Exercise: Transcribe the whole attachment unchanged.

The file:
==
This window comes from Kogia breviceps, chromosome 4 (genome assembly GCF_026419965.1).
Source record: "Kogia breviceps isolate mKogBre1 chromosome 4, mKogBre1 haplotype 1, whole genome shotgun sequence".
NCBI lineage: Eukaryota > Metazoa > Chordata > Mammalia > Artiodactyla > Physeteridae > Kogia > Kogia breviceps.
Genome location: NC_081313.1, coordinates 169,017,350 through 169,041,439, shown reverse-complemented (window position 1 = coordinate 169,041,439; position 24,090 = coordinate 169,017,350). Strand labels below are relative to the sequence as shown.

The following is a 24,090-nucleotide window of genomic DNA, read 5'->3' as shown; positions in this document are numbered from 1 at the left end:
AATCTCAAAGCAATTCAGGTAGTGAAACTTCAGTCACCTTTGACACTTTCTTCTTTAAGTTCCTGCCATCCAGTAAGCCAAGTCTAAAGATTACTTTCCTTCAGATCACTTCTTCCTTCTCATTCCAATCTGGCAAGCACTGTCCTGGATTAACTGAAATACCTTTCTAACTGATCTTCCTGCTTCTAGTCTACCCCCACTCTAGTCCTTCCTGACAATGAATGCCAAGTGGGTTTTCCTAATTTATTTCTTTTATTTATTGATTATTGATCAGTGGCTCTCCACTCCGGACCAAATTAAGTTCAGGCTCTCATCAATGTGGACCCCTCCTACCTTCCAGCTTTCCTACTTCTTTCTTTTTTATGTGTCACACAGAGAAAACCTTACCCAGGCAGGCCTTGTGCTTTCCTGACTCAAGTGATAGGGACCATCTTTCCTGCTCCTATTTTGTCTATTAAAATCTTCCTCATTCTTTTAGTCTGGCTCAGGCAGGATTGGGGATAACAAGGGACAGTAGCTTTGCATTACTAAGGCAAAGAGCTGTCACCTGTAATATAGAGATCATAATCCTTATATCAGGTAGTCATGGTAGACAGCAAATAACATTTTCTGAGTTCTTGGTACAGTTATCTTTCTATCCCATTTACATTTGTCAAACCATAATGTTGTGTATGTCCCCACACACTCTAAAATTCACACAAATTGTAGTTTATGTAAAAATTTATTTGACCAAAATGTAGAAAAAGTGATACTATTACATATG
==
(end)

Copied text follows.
This window comes from Kogia breviceps, chromosome 4 (genome assembly GCF_026419965.1).
Source record: "Kogia breviceps isolate mKogBre1 chromosome 4, mKogBre1 haplotype 1, whole genome shotgun sequence".
NCBI lineage: Eukaryota > Metazoa > Chordata > Mammalia > Artiodactyla > Physeteridae > Kogia > Kogia breviceps.
Genome location: NC_081313.1, coordinates 169,017,350 through 169,041,439, shown reverse-complemented (window position 1 = coordinate 169,041,439; position 24,090 = coordinate 169,017,350). Strand labels below are relative to the sequence as shown.

The following is a 24,090-nucleotide window of genomic DNA, read 5'->3' as shown; positions in this document are numbered from 1 at the left end:
AATCTCAAAGCAATTCAGGTAGTGAAACTTCAGTCACCTTTGACACTTTCTTCTTTAAGTTCCTGCCATCCAGTAAGCCAAGTCTAAAGATTACTTTCCTTCAGATCACTTCTTCCTTCTCATTCCAATCTGGCAAGCACTGTCCTGGATTAACTGAAATACCTTTCTAACTGATCTTCCTGCTTCTAGTCTACCCCCACTCTAGTCCTTCCTGACAATGAATGCCAAGTGGGTTTTCCTAATTTATTTCTTTTATTTATTGATTATTGATCAGTGGCTCTCCACTCCGGACCAAATTAAGTTCAGGCTCTCATCAATGTGGACCCCTCCTACCTTCCAGCTTTCCTACTTCTTTCTTTTTTATGTGTCACACAGAGAAAACCTTACCCAGGCAGGCCTTGTGCTTTCCTGACTCAAGTGATAGGGACCATCTTTCCTGCTCCTATTTTGTCTATTAAAATCTTCCTCATTCTTTTAGTCTGGCTCAGGCAGGATTGGGGATAACAAGGGACAGTAGCTTTGCATTACTAAGGCAAAGAGCTGTCACCTGTAATATAGAGATCATAATCCTTATATCAGGTAGTCATGGTAGACAGCAAATAACATTTTCTGAGTTCTTGGTACAGTTATCTTTCTATCCCATTTACATTTGTCAAACCATAATGTTGTGTATGTCCCCACACACTCTAAAATTCACACAAATTGTAGTTTATGTAAAAATTTATTTGACCAAAATGTAGAAAAAGTGATACTATTACATATG